Hey guys, today’s post is going to be a hard one to write. Today, as you’re reading this, I’m supposed to be doing a half marathon. Instead, as you’re reading this, I’m likely going to be sitting in my pyjamas drinking my morning coffee. I failed. And failure is hard to swallow when you know you could and should be better.
What went wrong?
I put a pause on my get healthy with me series because I wasn’t feeling too healthy. Then I posted this post about recovering from injury and didn’t do any further updates. The lack of updates was largely due to the fact I foresaw this post coming. It was very early in my recovery that I came to the realisation that it was unlikely I would be recovered enough to race today. I kept going and training, hoping I would miraculously improve and be fit for the challenge. But, deep down, I knew that was incredibly unlikely.
I fell down the stairs in May, getting a stress fracture in my hip in the process. I had enough strength in my hip to start running again in July. That left me with around 12 weeks to train for race day. Now, I was in good shape before the fall, so 12 weeks should have been enough. It would have been enough, had I felt healthy week one.
In my injury post, I had two goals. The first was to stop beating myself up that I wouldn’t be able to do it in the way I had hoped, with the ideal time I’d initially planned. My second goal was simply to be able to complete the race. Goal one was achieved, goal two, obviously was not.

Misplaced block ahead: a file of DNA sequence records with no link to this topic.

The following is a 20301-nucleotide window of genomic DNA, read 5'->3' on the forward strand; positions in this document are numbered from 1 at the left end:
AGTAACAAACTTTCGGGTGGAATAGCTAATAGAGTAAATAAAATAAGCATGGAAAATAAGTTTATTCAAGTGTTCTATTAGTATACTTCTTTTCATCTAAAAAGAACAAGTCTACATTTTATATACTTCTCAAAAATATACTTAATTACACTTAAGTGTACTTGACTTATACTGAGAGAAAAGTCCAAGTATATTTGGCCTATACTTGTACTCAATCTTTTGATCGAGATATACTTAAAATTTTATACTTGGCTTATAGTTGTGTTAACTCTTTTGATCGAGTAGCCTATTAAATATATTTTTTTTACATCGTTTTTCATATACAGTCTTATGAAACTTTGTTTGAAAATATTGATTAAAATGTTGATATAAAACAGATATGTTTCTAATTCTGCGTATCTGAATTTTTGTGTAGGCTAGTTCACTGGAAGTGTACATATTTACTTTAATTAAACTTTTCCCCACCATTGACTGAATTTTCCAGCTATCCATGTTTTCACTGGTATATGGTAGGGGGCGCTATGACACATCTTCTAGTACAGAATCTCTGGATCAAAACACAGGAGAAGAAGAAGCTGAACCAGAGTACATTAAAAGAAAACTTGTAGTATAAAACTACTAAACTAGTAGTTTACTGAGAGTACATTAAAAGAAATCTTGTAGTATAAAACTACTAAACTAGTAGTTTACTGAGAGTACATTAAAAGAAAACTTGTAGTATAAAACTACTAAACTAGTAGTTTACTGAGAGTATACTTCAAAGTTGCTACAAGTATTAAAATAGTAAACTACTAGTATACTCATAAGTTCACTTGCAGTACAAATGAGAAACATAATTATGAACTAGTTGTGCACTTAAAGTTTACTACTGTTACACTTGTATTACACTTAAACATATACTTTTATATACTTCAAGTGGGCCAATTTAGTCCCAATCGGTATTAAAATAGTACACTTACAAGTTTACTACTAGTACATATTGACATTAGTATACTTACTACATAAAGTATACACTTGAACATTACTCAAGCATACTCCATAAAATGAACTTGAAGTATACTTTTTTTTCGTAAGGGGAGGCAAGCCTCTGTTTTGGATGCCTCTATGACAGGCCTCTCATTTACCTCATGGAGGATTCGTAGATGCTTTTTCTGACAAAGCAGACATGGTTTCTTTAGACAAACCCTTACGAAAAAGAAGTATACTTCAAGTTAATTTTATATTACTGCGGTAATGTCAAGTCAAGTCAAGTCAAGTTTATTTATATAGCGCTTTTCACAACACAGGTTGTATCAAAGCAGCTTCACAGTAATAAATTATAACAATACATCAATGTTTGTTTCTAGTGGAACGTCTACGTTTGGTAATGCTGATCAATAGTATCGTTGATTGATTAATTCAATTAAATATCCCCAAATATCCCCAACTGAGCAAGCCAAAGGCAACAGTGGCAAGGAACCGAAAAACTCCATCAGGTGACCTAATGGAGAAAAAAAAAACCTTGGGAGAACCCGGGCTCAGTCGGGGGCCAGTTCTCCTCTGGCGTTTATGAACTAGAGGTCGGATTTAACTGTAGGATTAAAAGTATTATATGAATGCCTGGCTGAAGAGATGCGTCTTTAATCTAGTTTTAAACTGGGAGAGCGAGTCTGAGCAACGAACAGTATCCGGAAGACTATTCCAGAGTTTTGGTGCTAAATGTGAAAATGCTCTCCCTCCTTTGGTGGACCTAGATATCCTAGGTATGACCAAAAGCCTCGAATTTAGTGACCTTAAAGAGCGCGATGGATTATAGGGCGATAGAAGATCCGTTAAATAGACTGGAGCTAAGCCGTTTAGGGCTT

The problem with having 12 weeks, was that 12 weeks was really more like 8. when you’re recovering, you have little faith in your body. At least I do. I was afraid to run at a pace I was used to, I was afraid to push myself to achieve a better pace or greater distance. Ultimately, I wanted to be kind to my body and allow it to heal gently. In reality, that cost me. I was too easy on myself in the beginning, trying to be gentle, that I didn’t give myself enough time to up my game when I really needed it.
How did I know I wasn’t ready?
I’m putting this down to two things, the reduced training time and less time running outdoors than I’d like. I’ve already explained the reduced time, and the lack of outdoor running is for a similar reason. A treadmill is gentler on your joints. While I was trying to go easy on my body, I decided to avoid the hard pavements in the beginning and stick to the less hard hitting treadmill.
I don’t know how many of you run, indoors or outdoors, but it’s a very different experience. Regulating your pacing, breathing, and general endurance is very different. Whenever I’ve been running on a treadmill for an extended period of time, when I run my first mile outside, I feel like I’ve never ran a mile before. Everything feels harder and it’s like going back to week one, again and again, and again. Obviously, this is my experience and you might find it easier to switch between the two, but it’s a skill I lack. I can happily switch between the two if I’m running on both frequently, but I can’t go from all one to all the other. Like I attempted to this summer.
Training Plan Nerves
Again, I don’t know if you run, or if you run with a training plan. But they tend to follow the same rough pattern. If you’re planning a smaller distance race, 5 or 10K, for example, you tend to over train. A 5K training plan with often have you run 5 miles in your training, the idea being that if you can run over the desired amount, race day will be more comfortable and you’re more likely to achieve a better pace than you first expected.